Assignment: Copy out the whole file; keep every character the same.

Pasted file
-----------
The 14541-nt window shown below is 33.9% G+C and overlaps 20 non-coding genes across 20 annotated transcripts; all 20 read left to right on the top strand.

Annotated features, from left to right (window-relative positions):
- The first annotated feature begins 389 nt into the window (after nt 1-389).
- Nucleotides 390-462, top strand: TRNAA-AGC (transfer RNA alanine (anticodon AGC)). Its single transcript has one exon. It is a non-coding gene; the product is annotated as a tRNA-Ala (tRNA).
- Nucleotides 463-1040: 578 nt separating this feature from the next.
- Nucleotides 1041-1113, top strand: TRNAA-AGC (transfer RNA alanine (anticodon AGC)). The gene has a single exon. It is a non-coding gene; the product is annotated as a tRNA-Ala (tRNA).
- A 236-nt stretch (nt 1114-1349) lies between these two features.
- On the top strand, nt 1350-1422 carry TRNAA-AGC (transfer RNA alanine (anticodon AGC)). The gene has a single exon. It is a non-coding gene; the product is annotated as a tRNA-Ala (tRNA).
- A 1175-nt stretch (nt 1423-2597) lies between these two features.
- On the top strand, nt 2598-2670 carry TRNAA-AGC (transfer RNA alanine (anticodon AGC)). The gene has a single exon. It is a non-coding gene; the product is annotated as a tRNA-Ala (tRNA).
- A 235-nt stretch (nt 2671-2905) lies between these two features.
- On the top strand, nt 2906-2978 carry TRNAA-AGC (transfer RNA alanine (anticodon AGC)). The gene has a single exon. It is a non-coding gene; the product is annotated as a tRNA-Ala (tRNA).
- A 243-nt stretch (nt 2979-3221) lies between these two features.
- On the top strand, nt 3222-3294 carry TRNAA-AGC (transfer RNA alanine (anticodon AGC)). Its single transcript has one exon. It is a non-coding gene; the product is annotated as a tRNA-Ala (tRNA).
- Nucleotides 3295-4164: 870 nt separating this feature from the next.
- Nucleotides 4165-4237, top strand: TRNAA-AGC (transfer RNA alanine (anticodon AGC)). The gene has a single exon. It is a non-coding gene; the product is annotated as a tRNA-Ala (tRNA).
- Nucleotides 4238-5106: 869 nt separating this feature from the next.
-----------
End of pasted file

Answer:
The 14541-nt window shown below is 33.9% G+C and overlaps 20 non-coding genes across 20 annotated transcripts; all 20 read left to right on the top strand.

Annotated features, from left to right (window-relative positions):
- The first annotated feature begins 389 nt into the window (after nt 1-389).
- Nucleotides 390-462, top strand: TRNAA-AGC (transfer RNA alanine (anticodon AGC)). Its single transcript has one exon. It is a non-coding gene; the product is annotated as a tRNA-Ala (tRNA).
- Nucleotides 463-1040: 578 nt separating this feature from the next.
- Nucleotides 1041-1113, top strand: TRNAA-AGC (transfer RNA alanine (anticodon AGC)). The gene has a single exon. It is a non-coding gene; the product is annotated as a tRNA-Ala (tRNA).
- A 236-nt stretch (nt 1114-1349) lies between these two features.
- On the top strand, nt 1350-1422 carry TRNAA-AGC (transfer RNA alanine (anticodon AGC)). The gene has a single exon. It is a non-coding gene; the product is annotated as a tRNA-Ala (tRNA).
- A 1175-nt stretch (nt 1423-2597) lies between these two features.
- On the top strand, nt 2598-2670 carry TRNAA-AGC (transfer RNA alanine (anticodon AGC)). The gene has a single exon. It is a non-coding gene; the product is annotated as a tRNA-Ala (tRNA).
- A 235-nt stretch (nt 2671-2905) lies between these two features.
- On the top strand, nt 2906-2978 carry TRNAA-AGC (transfer RNA alanine (anticodon AGC)). The gene has a single exon. It is a non-coding gene; the product is annotated as a tRNA-Ala (tRNA).
- A 243-nt stretch (nt 2979-3221) lies between these two features.
- On the top strand, nt 3222-3294 carry TRNAA-AGC (transfer RNA alanine (anticodon AGC)). Its single transcript has one exon. It is a non-coding gene; the product is annotated as a tRNA-Ala (tRNA).
- Nucleotides 3295-4164: 870 nt separating this feature from the next.
- Nucleotides 4165-4237, top strand: TRNAA-AGC (transfer RNA alanine (anticodon AGC)). The gene has a single exon. It is a non-coding gene; the product is annotated as a tRNA-Ala (tRNA).
- Nucleotides 4238-5106: 869 nt separating this feature from the next.